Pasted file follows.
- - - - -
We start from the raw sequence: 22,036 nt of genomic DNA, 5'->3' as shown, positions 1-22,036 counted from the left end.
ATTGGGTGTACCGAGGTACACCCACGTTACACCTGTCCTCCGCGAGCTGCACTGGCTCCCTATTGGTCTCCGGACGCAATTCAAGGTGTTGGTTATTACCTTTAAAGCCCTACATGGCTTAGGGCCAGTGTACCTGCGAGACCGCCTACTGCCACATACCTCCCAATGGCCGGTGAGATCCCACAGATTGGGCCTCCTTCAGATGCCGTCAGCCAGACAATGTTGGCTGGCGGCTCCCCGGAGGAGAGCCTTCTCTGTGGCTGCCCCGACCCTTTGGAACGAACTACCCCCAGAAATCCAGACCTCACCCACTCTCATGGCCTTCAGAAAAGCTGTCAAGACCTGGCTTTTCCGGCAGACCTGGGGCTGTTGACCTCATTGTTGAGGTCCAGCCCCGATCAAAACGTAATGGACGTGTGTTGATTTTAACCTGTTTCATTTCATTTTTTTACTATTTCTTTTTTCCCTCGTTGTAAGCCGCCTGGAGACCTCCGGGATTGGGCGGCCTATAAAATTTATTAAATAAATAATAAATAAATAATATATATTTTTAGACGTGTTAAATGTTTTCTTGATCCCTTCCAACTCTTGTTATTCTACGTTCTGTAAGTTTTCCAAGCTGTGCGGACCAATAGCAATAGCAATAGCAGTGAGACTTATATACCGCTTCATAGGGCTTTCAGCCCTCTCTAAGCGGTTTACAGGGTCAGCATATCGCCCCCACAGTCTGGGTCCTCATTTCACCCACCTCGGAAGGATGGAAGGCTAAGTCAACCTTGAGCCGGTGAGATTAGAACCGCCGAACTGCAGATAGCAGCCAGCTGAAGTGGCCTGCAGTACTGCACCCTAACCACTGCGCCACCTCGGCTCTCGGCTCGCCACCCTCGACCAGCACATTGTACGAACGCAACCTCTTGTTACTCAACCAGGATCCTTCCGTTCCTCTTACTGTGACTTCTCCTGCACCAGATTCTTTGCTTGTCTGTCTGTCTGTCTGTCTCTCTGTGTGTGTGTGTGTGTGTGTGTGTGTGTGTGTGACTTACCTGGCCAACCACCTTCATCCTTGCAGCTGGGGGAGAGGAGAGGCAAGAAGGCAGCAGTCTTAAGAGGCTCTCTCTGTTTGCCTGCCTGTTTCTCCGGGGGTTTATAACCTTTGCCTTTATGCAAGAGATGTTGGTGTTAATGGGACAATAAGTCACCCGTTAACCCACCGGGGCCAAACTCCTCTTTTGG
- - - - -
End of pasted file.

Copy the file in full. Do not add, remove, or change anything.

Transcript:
We start from the raw sequence: 22,036 nt of genomic DNA, 5'->3' as shown, positions 1-22,036 counted from the left end.
ATTGGGTGTACCGAGGTACACCCACGTTACACCTGTCCTCCGCGAGCTGCACTGGCTCCCTATTGGTCTCCGGACGCAATTCAAGGTGTTGGTTATTACCTTTAAAGCCCTACATGGCTTAGGGCCAGTGTACCTGCGAGACCGCCTACTGCCACATACCTCCCAATGGCCGGTGAGATCCCACAGATTGGGCCTCCTTCAGATGCCGTCAGCCAGACAATGTTGGCTGGCGGCTCCCCGGAGGAGAGCCTTCTCTGTGGCTGCCCCGACCCTTTGGAACGAACTACCCCCAGAAATCCAGACCTCACCCACTCTCATGGCCTTCAGAAAAGCTGTCAAGACCTGGCTTTTCCGGCAGACCTGGGGCTGTTGACCTCATTGTTGAGGTCCAGCCCCGATCAAAACGTAATGGACGTGTGTTGATTTTAACCTGTTTCATTTCATTTTTTTACTATTTCTTTTTTCCCTCGTTGTAAGCCGCCTGGAGACCTCCGGGATTGGGCGGCCTATAAAATTTATTAAATAAATAATAAATAAATAATATATATTTTTAGACGTGTTAAATGTTTTCTTGATCCCTTCCAACTCTTGTTATTCTACGTTCTGTAAGTTTTCCAAGCTGTGCGGACCAATAGCAATAGCAATAGCAGTGAGACTTATATACCGCTTCATAGGGCTTTCAGCCCTCTCTAAGCGGTTTACAGGGTCAGCATATCGCCCCCACAGTCTGGGTCCTCATTTCACCCACCTCGGAAGGATGGAAGGCTAAGTCAACCTTGAGCCGGTGAGATTAGAACCGCCGAACTGCAGATAGCAGCCAGCTGAAGTGGCCTGCAGTACTGCACCCTAACCACTGCGCCACCTCGGCTCTCGGCTCGCCACCCTCGACCAGCACATTGTACGAACGCAACCTCTTGTTACTCAACCAGGATCCTTCCGTTCCTCTTACTGTGACTTCTCCTGCACCAGATTCTTTGCTTGTCTGTCTGTCTGTCTGTCTCTCTGTGTGTGTGTGTGTGTGTGTGTGTGTGTGTGTGACTTACCTGGCCAACCACCTTCATCCTTGCAGCTGGGGGAGAGGAGAGGCAAGAAGGCAGCAGTCTTAAGAGGCTCTCTCTGTTTGCCTGCCTGTTTCTCCGGGGGTTTATAACCTTTGCCTTTATGCAAGAGATGTTGGTGTTAATGGGACAATAAGTCACCCGTTAACCCACCGGGGCCAAACTCCTCTTTTGG